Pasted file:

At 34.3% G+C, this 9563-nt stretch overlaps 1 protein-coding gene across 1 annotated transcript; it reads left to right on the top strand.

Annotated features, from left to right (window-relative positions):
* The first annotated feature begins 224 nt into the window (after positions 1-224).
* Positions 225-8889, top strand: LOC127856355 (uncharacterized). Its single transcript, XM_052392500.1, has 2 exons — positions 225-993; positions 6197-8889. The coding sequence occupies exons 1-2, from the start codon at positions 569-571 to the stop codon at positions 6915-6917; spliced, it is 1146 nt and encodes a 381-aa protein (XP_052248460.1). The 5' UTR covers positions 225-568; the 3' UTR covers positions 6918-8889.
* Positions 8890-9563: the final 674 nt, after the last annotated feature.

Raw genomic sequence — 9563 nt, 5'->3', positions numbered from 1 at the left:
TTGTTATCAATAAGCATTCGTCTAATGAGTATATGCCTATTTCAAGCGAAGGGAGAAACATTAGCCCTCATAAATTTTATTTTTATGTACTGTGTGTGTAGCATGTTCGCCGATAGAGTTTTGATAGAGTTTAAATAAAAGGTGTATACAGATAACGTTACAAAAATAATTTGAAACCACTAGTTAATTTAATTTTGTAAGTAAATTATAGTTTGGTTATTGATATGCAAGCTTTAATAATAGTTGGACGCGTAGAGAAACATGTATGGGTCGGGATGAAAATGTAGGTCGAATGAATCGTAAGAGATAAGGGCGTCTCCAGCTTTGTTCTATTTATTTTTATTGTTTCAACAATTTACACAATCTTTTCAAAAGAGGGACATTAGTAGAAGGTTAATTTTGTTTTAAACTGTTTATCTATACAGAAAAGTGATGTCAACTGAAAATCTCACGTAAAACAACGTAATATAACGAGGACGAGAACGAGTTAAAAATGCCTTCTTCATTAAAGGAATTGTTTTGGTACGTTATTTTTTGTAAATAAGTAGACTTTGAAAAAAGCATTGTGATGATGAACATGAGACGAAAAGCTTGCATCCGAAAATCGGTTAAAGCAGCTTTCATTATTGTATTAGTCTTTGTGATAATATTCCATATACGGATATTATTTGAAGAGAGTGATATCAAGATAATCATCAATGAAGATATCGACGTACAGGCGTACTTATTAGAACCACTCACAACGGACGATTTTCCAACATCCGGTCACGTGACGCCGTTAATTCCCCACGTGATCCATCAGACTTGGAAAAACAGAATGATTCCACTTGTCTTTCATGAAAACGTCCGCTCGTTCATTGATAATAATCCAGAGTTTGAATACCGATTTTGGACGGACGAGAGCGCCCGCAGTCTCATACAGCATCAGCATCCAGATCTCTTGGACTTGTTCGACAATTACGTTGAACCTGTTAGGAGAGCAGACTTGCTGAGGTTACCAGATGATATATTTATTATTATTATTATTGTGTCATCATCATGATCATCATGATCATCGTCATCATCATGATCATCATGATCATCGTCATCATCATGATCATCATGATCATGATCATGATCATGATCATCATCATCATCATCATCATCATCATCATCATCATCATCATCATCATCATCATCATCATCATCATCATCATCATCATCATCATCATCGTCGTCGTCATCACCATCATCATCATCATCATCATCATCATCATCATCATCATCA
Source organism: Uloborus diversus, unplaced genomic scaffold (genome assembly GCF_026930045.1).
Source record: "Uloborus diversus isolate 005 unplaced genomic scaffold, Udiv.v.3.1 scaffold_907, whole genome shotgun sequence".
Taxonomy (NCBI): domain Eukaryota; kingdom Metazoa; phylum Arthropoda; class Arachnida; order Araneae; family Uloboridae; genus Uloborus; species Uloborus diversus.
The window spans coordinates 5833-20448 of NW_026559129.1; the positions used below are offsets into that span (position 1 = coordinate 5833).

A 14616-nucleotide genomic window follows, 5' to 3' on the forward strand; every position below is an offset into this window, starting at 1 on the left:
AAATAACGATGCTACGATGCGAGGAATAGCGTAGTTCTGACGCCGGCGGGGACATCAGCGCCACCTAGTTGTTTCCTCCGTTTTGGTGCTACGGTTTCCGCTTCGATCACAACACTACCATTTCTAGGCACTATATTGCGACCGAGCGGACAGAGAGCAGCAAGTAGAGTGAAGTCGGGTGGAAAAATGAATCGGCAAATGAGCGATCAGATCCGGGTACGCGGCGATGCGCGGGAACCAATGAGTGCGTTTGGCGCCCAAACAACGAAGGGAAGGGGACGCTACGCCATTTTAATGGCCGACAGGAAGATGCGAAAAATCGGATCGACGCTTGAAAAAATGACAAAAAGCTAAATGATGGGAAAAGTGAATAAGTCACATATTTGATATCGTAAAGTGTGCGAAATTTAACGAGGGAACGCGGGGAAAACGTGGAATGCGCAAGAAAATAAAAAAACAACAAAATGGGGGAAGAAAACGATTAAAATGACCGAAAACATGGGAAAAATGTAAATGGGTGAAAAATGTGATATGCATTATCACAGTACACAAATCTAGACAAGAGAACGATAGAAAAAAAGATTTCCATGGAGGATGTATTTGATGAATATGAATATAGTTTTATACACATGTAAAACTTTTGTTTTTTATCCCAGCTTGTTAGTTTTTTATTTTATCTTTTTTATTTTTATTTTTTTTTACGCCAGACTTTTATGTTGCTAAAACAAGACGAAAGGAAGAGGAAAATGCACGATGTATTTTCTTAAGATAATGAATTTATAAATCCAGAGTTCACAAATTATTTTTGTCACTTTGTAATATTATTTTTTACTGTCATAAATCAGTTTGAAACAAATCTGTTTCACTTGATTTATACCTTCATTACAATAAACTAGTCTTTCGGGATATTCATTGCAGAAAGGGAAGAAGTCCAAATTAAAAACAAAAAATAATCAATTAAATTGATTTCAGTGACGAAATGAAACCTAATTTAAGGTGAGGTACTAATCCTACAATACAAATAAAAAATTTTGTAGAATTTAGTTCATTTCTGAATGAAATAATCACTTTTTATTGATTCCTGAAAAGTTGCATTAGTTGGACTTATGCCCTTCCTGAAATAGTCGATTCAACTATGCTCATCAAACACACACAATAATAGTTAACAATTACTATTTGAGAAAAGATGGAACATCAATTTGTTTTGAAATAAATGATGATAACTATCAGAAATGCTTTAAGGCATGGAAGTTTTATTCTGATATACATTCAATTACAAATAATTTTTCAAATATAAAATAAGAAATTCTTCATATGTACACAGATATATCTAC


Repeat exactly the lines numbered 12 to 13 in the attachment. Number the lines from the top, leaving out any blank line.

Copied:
A 14616-nucleotide genomic window follows, 5' to 3' on the forward strand; every position below is an offset into this window, starting at 1 on the left:
AAATAACGATGCTACGATGCGAGGAATAGCGTAGTTCTGACGCCGGCGGGGACATCAGCGCCACCTAGTTGTTTCCTCCGTTTTGGTGCTACGGTTTCCGCTTCGATCACAACACTACCATTTCTAGGCACTATATTGCGACCGAGCGGACAGAGAGCAGCAAGTAGAGTGAAGTCGGGTGGAAAAATGAATCGGCAAATGAGCGATCAGATCCGGGTACGCGGCGATGCGCGGGAACCAATGAGTGCGTTTGGCGCCCAAACAACGAAGGGAAGGGGACGCTACGCCATTTTAATGGCCGACAGGAAGATGCGAAAAATCGGATCGACGCTTGAAAAAATGACAAAAAGCTAAATGATGGGAAAAGTGAATAAGTCACATATTTGATATCGTAAAGTGTGCGAAATTTAACGAGGGAACGCGGGGAAAACGTGGAATGCGCAAGAAAATAAAAAAACAACAAAATGGGGGAAGAAAACGATTAAAATGACCGAAAACATGGGAAAAATGTAAATGGGTGAAAAATGTGATATGCATTATCACAGTACACAAATCTAGACAAGAGAACGATAGAAAAAAAGATTTCCATGGAGGATGTATTTGATGAATATGAATATAGTTTTATACACATGTAAAACTTTTGTTTTTTATCCCAGCTTGTTAGTTTTTTATTTTATCTTTTTTATTTTTATTTTTTTTTACGCCAGACTTTTATGTTGCTAAAACAAGACGAAAGGAAGAGGAAAATGCACGATGTATTTTCTTAAGATAATGAATTTATAAATCCAGAGTTCACAAATTATTTTTGTCACTTTGTAATATTATTTTTTACTGTCATAAATCAGTTTGAAACAAATCTGTTTCACTTGATTTATACCTTCATTACAATAAACTAGTCTTTCGGGATATTCATTGCAGAAAGGGAAGAAGTCCAAATTAAAAACAAAAAATAATCAATTAAATTGATTTCAGTGACGAAATGAAACCTAATTTAAGGTGAGGTACTAATCCTACAATACAAATAAAAAATTTTGTAGAATTTAGTTCATTTCTGAATGAAATAATCACTTTTTATTGATTCCTGAAAAGTTGCATTAGTTGGACTTATGCCCTTCCTGAAATAGTCGATTCAACTATGCTCATCAAACACACACAATAATAGTTAACAATTACTATTTGAGAAAAGATGGAACATCAATTTGTTTTGAAATAAATGATGATAACTATCAGAAATGCTTTAAGGCATGGAAGTTTTATTCTGATATACATTCAATTACAAATAATTTTTCAAATATAAAATAAGAAATTCTTCATATGTACACAGATATATCTAC